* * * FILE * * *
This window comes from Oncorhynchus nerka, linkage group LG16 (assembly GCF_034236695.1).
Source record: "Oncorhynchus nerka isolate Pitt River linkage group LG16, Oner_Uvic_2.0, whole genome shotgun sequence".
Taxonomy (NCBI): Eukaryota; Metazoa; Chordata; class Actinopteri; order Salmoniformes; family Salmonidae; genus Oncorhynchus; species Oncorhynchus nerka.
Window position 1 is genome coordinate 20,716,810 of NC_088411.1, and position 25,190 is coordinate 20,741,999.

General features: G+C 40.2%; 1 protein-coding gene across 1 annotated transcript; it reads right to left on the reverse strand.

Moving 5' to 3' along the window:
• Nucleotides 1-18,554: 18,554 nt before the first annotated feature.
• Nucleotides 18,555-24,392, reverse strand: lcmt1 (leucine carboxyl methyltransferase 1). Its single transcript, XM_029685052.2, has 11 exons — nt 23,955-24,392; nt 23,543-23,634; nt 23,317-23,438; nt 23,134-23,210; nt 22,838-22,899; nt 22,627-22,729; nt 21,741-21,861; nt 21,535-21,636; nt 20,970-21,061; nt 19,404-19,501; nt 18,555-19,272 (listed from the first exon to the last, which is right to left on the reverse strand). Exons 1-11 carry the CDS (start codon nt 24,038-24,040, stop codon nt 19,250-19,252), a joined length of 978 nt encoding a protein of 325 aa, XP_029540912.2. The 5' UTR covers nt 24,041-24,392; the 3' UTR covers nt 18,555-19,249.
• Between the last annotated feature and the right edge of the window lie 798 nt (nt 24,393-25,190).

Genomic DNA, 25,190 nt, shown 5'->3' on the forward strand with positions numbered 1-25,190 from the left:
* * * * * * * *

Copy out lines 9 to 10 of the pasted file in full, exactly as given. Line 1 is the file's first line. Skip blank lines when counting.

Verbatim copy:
• Between the last annotated feature and the right edge of the window lie 798 nt (nt 24,393-25,190).

Genomic DNA, 25,190 nt, shown 5'->3' on the forward strand with positions numbered 1-25,190 from the left: